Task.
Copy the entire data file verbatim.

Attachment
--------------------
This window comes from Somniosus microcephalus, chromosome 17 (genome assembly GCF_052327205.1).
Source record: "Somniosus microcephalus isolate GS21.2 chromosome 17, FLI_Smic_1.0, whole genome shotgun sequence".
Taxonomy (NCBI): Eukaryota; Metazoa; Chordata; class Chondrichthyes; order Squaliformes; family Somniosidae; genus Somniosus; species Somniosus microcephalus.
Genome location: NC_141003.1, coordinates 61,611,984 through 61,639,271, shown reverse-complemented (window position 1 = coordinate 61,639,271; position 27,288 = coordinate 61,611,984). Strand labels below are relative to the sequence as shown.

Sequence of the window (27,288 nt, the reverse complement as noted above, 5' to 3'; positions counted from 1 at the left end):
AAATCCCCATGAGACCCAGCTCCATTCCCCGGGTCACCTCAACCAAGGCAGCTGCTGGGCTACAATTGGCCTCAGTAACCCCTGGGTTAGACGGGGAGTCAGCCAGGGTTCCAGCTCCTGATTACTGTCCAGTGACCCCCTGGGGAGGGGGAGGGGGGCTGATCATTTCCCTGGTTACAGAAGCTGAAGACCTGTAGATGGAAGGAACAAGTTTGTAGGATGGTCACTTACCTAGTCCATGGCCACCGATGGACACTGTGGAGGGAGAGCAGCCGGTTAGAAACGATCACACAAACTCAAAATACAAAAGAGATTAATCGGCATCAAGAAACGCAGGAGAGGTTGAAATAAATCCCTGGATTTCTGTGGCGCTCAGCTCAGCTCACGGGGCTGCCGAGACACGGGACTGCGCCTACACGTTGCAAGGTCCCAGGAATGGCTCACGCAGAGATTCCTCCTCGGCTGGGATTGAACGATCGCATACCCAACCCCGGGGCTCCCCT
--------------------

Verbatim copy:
This window comes from Somniosus microcephalus, chromosome 17 (genome assembly GCF_052327205.1).
Source record: "Somniosus microcephalus isolate GS21.2 chromosome 17, FLI_Smic_1.0, whole genome shotgun sequence".
Taxonomy (NCBI): Eukaryota; Metazoa; Chordata; class Chondrichthyes; order Squaliformes; family Somniosidae; genus Somniosus; species Somniosus microcephalus.
Genome location: NC_141003.1, coordinates 61,611,984 through 61,639,271, shown reverse-complemented (window position 1 = coordinate 61,639,271; position 27,288 = coordinate 61,611,984). Strand labels below are relative to the sequence as shown.

Sequence of the window (27,288 nt, the reverse complement as noted above, 5' to 3'; positions counted from 1 at the left end):
AAATCCCCATGAGACCCAGCTCCATTCCCCGGGTCACCTCAACCAAGGCAGCTGCTGGGCTACAATTGGCCTCAGTAACCCCTGGGTTAGACGGGGAGTCAGCCAGGGTTCCAGCTCCTGATTACTGTCCAGTGACCCCCTGGGGAGGGGGAGGGGGGCTGATCATTTCCCTGGTTACAGAAGCTGAAGACCTGTAGATGGAAGGAACAAGTTTGTAGGATGGTCACTTACCTAGTCCATGGCCACCGATGGACACTGTGGAGGGAGAGCAGCCGGTTAGAAACGATCACACAAACTCAAAATACAAAAGAGATTAATCGGCATCAAGAAACGCAGGAGAGGTTGAAATAAATCCCTGGATTTCTGTGGCGCTCAGCTCAGCTCACGGGGCTGCCGAGACACGGGACTGCGCCTACACGTTGCAAGGTCCCAGGAATGGCTCACGCAGAGATTCCTCCTCGGCTGGGATTGAACGATCGCATACCCAACCCCGGGGCTCCCCT